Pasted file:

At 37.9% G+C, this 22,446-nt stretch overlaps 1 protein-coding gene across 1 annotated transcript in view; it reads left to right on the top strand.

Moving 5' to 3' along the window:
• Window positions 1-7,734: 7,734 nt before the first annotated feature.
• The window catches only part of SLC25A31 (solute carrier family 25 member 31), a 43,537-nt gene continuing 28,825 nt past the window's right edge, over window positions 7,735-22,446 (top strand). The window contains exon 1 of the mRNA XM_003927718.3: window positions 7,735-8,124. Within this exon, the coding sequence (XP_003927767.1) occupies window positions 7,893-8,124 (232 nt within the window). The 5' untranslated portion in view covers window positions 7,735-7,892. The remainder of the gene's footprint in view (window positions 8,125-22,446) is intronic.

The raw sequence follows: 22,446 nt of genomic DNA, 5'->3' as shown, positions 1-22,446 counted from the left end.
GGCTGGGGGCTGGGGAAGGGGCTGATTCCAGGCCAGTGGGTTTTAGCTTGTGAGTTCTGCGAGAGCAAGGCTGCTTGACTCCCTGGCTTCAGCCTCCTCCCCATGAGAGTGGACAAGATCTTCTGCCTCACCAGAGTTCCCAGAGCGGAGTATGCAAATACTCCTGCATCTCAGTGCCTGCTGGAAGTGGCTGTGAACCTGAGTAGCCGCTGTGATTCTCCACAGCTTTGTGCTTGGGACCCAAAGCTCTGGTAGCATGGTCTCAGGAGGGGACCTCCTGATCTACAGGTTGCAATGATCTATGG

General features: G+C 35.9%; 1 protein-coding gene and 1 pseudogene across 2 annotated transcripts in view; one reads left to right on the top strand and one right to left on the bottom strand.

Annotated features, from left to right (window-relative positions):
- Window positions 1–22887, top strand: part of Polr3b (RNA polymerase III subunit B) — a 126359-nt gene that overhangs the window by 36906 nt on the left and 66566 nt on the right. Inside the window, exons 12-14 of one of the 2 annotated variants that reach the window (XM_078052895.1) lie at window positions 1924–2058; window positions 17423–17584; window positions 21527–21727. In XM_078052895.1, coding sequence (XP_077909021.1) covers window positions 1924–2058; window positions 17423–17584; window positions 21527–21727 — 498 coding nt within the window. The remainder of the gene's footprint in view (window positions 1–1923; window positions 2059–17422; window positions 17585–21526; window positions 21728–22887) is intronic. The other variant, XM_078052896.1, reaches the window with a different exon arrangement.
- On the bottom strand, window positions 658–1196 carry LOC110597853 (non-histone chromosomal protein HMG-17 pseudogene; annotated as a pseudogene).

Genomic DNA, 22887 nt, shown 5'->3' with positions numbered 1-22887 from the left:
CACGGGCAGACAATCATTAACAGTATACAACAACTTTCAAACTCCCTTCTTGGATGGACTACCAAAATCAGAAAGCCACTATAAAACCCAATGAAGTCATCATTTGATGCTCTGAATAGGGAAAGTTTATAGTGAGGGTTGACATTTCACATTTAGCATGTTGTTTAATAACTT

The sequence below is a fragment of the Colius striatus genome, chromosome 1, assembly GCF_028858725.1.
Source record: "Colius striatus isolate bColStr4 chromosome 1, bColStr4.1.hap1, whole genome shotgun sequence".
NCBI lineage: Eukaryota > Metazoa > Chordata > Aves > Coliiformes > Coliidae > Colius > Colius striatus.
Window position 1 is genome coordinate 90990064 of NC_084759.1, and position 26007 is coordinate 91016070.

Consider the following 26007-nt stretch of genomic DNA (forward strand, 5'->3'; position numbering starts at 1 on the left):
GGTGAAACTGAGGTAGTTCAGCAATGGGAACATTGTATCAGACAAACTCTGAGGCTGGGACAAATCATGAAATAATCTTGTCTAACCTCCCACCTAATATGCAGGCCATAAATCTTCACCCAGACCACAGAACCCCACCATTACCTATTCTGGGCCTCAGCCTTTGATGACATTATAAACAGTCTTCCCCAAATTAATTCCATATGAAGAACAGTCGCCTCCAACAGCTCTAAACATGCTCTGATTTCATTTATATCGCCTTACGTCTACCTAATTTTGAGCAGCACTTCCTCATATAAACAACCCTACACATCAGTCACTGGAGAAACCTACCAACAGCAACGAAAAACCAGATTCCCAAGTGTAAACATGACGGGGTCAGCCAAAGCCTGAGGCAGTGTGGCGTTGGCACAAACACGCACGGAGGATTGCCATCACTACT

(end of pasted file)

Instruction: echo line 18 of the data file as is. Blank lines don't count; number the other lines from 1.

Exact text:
GGTGAAACTGAGGTAGTTCAGCAATGGGAACATTGTATCAGACAAACTCTGAGGCTGGGACAAATCATGAAATAATCTTGTCTAACCTCCCACCTAATATGCAGGCCATAAATCTTCACCCAGACCACAGAACCCCACCATTACCTATTCTGGGCCTCAGCCTTTGATGACATTATAAACAGTCTTCCCCAAATTAATTCCATATGAAGAACAGTCGCCTCCAACAGCTCTAAACATGCTCTGATTTCATTTATATCGCCTTACGTCTACCTAATTTTGAGCAGCACTTCCTCATATAAACAACCCTACACATCAGTCACTGGAGAAACCTACCAACAGCAACGAAAAACCAGATTCCCAAGTGTAAACATGACGGGGTCAGCCAAAGCCTGAGGCAGTGTGGCGTTGGCACAAACACGCACGGAGGATTGCCATCACTACT